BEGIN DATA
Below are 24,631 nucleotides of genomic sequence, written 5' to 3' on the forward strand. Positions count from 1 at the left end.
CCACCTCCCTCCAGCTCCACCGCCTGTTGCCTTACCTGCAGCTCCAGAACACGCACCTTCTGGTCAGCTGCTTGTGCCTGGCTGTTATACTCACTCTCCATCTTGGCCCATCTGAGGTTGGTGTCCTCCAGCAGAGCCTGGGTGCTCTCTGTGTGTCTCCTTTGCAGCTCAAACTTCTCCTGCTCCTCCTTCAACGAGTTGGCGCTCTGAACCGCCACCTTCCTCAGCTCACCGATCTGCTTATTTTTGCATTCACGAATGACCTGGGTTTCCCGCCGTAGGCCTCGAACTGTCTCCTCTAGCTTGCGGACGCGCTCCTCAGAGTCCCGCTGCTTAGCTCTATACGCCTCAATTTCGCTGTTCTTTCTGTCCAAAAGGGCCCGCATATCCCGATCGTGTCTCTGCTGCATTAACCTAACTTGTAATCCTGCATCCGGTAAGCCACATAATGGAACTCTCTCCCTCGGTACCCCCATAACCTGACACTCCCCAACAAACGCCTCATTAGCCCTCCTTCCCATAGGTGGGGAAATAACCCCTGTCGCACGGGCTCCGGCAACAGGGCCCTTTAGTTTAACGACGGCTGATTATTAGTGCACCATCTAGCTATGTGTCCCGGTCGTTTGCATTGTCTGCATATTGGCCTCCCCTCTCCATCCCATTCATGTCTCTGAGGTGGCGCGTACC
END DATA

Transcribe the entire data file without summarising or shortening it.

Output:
Below are 24,631 nucleotides of genomic sequence, written 5' to 3' on the forward strand. Positions count from 1 at the left end.
CCACCTCCCTCCAGCTCCACCGCCTGTTGCCTTACCTGCAGCTCCAGAACACGCACCTTCTGGTCAGCTGCTTGTGCCTGGCTGTTATACTCACTCTCCATCTTGGCCCATCTGAGGTTGGTGTCCTCCAGCAGAGCCTGGGTGCTCTCTGTGTGTCTCCTTTGCAGCTCAAACTTCTCCTGCTCCTCCTTCAACGAGTTGGCGCTCTGAACCGCCACCTTCCTCAGCTCACCGATCTGCTTATTTTTGCATTCACGAATGACCTGGGTTTCCCGCCGTAGGCCTCGAACTGTCTCCTCTAGCTTGCGGACGCGCTCCTCAGAGTCCCGCTGCTTAGCTCTATACGCCTCAATTTCGCTGTTCTTTCTGTCCAAAAGGGCCCGCATATCCCGATCGTGTCTCTGCTGCATTAACCTAACTTGTAATCCTGCATCCGGTAAGCCACATAATGGAACTCTCTCCCTCGGTACCCCCATAACCTGACACTCCCCAACAAACGCCTCATTAGCCCTCCTTCCCATAGGTGGGGAAATAACCCCTGTCGCACGGGCTCCGGCAACAGGGCCCTTTAGTTTAACGACGGCTGATTATTAGTGCACCATCTAGCTATGTGTCCCGGTCGTTTGCATTGTCTGCATATTGGCCTCCCCTCTCCATCCCATTCATGTCTCTGAGGTGGCGCGTACC